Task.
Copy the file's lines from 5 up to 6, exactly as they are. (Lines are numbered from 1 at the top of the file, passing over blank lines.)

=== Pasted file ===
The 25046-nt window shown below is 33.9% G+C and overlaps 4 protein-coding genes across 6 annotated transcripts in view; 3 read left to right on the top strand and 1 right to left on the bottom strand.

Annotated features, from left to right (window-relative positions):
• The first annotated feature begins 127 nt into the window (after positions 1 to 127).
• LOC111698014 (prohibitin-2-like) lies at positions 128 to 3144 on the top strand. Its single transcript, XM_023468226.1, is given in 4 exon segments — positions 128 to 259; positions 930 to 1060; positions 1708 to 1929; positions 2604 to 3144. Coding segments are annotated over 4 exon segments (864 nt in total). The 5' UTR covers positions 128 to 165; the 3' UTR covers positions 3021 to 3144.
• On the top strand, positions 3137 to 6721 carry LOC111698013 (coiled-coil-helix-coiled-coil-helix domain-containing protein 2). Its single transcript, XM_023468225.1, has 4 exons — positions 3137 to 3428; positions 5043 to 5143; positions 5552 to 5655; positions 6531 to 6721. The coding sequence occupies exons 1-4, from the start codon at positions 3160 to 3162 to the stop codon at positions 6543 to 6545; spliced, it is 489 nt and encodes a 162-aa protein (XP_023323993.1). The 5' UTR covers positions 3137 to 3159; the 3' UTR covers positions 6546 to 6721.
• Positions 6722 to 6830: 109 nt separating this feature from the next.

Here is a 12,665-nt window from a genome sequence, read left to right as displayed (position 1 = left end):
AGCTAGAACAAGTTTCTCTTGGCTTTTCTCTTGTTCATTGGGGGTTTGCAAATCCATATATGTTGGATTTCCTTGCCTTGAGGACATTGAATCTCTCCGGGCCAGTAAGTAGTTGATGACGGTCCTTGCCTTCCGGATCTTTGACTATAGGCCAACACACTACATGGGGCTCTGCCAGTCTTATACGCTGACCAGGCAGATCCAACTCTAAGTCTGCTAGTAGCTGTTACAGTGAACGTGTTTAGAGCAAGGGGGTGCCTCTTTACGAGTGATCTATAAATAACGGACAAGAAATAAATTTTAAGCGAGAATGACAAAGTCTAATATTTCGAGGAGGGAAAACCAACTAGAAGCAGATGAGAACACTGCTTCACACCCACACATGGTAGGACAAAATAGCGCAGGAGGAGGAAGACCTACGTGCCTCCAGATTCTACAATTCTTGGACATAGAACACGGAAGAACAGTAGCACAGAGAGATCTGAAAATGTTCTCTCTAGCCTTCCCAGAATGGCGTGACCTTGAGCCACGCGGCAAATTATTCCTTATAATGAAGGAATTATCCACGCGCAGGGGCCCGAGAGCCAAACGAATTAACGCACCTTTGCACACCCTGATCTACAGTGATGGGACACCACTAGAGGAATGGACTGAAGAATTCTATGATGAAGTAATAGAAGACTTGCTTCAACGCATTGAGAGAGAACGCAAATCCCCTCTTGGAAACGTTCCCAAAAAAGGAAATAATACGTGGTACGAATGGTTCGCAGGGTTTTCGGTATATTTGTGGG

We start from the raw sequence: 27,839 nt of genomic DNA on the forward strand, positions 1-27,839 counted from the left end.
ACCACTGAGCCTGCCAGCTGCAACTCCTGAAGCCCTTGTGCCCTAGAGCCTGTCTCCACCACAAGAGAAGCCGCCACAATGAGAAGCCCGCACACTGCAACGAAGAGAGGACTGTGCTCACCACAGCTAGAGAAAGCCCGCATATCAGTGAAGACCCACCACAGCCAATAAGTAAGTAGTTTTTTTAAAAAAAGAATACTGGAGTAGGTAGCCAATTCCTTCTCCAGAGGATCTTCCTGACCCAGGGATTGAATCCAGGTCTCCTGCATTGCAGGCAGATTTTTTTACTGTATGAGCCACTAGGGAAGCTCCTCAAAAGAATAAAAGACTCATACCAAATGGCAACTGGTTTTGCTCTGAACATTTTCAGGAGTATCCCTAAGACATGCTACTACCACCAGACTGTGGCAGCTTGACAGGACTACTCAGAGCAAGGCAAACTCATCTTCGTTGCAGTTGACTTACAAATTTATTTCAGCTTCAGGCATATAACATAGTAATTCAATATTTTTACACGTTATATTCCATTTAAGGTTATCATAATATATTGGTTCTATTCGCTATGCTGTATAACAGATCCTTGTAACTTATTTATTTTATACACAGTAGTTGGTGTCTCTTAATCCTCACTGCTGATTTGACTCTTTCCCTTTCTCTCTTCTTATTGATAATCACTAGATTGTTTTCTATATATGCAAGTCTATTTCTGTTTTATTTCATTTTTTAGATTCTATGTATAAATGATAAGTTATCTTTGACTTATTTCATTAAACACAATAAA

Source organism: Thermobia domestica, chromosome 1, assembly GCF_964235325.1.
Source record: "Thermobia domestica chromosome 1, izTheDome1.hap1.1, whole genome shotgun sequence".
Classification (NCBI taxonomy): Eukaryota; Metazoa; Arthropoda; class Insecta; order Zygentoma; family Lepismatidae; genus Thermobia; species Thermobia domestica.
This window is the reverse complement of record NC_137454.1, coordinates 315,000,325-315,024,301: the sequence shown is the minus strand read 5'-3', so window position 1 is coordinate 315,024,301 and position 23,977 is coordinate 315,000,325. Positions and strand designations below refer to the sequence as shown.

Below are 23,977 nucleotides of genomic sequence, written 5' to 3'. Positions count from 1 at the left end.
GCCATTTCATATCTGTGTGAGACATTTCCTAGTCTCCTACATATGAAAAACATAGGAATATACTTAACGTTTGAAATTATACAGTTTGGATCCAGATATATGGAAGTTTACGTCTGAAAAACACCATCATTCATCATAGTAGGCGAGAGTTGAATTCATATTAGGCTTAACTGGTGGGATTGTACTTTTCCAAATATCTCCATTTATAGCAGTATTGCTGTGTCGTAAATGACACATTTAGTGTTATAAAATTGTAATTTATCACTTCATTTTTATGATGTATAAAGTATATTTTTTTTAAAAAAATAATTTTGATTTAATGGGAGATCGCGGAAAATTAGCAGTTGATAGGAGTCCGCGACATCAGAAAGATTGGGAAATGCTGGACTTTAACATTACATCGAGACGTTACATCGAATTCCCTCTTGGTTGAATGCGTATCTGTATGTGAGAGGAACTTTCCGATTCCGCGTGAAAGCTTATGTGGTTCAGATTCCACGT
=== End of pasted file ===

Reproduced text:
• On the top strand, positions 3137 to 6721 carry LOC111698013 (coiled-coil-helix-coiled-coil-helix domain-containing protein 2). Its single transcript, XM_023468225.1, has 4 exons — positions 3137 to 3428; positions 5043 to 5143; positions 5552 to 5655; positions 6531 to 6721. The coding sequence occupies exons 1-4, from the start codon at positions 3160 to 3162 to the stop codon at positions 6543 to 6545; spliced, it is 489 nt and encodes a 162-aa protein (XP_023323993.1). The 5' UTR covers positions 3137 to 3159; the 3' UTR covers positions 6546 to 6721.
• Positions 6722 to 6830: 109 nt separating this feature from the next.